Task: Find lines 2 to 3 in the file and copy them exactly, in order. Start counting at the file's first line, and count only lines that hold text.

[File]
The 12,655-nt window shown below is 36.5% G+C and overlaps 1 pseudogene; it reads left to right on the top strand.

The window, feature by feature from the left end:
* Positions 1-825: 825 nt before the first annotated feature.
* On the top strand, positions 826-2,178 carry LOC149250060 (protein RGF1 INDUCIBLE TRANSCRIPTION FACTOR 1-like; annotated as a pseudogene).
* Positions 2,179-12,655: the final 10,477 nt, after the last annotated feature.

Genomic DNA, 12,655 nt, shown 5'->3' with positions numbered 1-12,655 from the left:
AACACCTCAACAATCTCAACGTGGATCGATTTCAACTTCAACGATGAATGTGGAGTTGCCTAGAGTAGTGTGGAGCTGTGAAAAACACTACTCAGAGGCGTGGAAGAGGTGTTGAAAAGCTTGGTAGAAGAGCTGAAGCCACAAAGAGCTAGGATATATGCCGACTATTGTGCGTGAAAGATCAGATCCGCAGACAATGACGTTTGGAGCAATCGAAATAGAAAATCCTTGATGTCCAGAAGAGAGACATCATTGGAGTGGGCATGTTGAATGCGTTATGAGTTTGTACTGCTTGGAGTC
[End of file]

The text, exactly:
The window, feature by feature from the left end:
* Positions 1-825: 825 nt before the first annotated feature.